Different types of bad tai chi teachers

When you’ve been doing martial arts with a critical mind for as long as I have, and are committed to acquiring only the most balanced and harmonious of movements inline with the core principles of Tai Chi and Aikido, you come to recognise b/s in all its guises.

There are different kinds of teachers out there, most of whom are revered by their respective students, but practically all of them contain some level of b/s that’s either obvious on the surface or noticeable after a while of practising their moves – either way it prevents me from fully immersing myself into their teachings. Here’s some common examples:


Amateurish teachers

Amateurish Tai Chi They didn’t get far, they can’t think for themselves – blindly following tradition

Many teachers don’t know how to feel for themselves, and many of them don’t even realise that they should. They just teach what they know, and they haven’t been doing it for enough years to look upon their own moves pragmatically.


Fancy-pants teachers

Fancy Tai Chi

See also: Bullshido

They learnt enough to show off, and they made the rest up – good actors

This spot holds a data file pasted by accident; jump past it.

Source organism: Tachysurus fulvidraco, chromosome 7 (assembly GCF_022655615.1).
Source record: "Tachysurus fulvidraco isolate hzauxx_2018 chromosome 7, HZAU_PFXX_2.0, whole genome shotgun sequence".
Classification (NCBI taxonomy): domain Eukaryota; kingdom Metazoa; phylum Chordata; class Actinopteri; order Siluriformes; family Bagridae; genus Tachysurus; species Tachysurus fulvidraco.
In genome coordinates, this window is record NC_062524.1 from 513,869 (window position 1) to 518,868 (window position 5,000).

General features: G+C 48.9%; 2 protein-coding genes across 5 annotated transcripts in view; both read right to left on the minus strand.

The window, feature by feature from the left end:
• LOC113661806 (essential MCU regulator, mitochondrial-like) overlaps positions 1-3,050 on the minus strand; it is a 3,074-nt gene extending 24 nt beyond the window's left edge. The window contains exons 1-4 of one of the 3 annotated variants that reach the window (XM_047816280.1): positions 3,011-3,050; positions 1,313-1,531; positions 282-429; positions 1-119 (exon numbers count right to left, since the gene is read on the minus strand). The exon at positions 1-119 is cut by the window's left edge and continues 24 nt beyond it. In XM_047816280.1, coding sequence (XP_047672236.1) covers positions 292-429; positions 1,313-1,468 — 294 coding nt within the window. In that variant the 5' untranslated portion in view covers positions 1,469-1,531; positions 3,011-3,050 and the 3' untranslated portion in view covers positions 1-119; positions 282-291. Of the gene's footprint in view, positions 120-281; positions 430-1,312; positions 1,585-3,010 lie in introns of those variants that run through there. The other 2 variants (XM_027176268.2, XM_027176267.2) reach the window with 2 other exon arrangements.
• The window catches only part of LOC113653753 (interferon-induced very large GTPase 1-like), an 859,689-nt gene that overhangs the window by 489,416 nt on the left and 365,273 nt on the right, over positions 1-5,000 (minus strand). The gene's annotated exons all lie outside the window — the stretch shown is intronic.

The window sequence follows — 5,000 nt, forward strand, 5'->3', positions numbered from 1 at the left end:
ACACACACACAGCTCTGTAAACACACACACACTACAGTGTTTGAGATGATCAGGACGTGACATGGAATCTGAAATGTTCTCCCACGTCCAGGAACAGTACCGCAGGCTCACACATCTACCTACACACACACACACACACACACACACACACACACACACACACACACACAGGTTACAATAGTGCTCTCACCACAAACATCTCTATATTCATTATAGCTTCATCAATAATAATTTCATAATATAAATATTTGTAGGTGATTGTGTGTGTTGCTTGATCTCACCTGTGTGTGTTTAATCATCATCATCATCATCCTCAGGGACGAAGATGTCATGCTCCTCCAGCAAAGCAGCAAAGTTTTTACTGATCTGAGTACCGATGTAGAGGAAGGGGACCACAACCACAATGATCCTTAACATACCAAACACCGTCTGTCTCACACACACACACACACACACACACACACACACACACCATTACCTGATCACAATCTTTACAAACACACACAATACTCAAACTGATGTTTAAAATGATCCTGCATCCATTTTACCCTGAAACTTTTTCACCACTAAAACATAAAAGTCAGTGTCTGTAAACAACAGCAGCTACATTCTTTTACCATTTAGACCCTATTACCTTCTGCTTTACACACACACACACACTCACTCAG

Most teachers will do funny poses even though the moves they’re doing haven’t been refined or even looked at with a self-critical eye to determine if it’s actually fully-rounded and balanced like a tai chi move should be.

These guys may be teaching genuine martial arts moves but they’re not teaching true tai chi, which is meant to be about doing purely the most balanced of movements for graceful, non-fancy evaporation of on-coming aggression, to most efficiently disperse the opponent’s energy and stay capable of doing whatever move needs to come next – no over-commitment into any particular move – no over-reaching or vulnerable collapsed or twisted positions.

Tai Chi fraudster striking a pose

The guy in this picture would probably fall over very easily if pushed in the right place from the right direction. In true Tai Chi, we never keep one foot off the ground for more than a fraction of a second at a time – it’s a vulnerable position to pose in – not a genuine Tai Chi guard position.

It should all feel completely relaxed and centrally balanced at all times – capable of changing into any necessary position from whichever position you’re in at any time, no matter which direction the opposing force is coming from and no matter which part of your body is being targetted.

A rule of thumb I tell my students to live by: listen to your instincts – if it feels awkward then it’s probably off-balance in some way and therefore not true Tai Chi. Only do moves that feel relaxed and flawless, but don’t rule it out until you can find a specific reason to do so.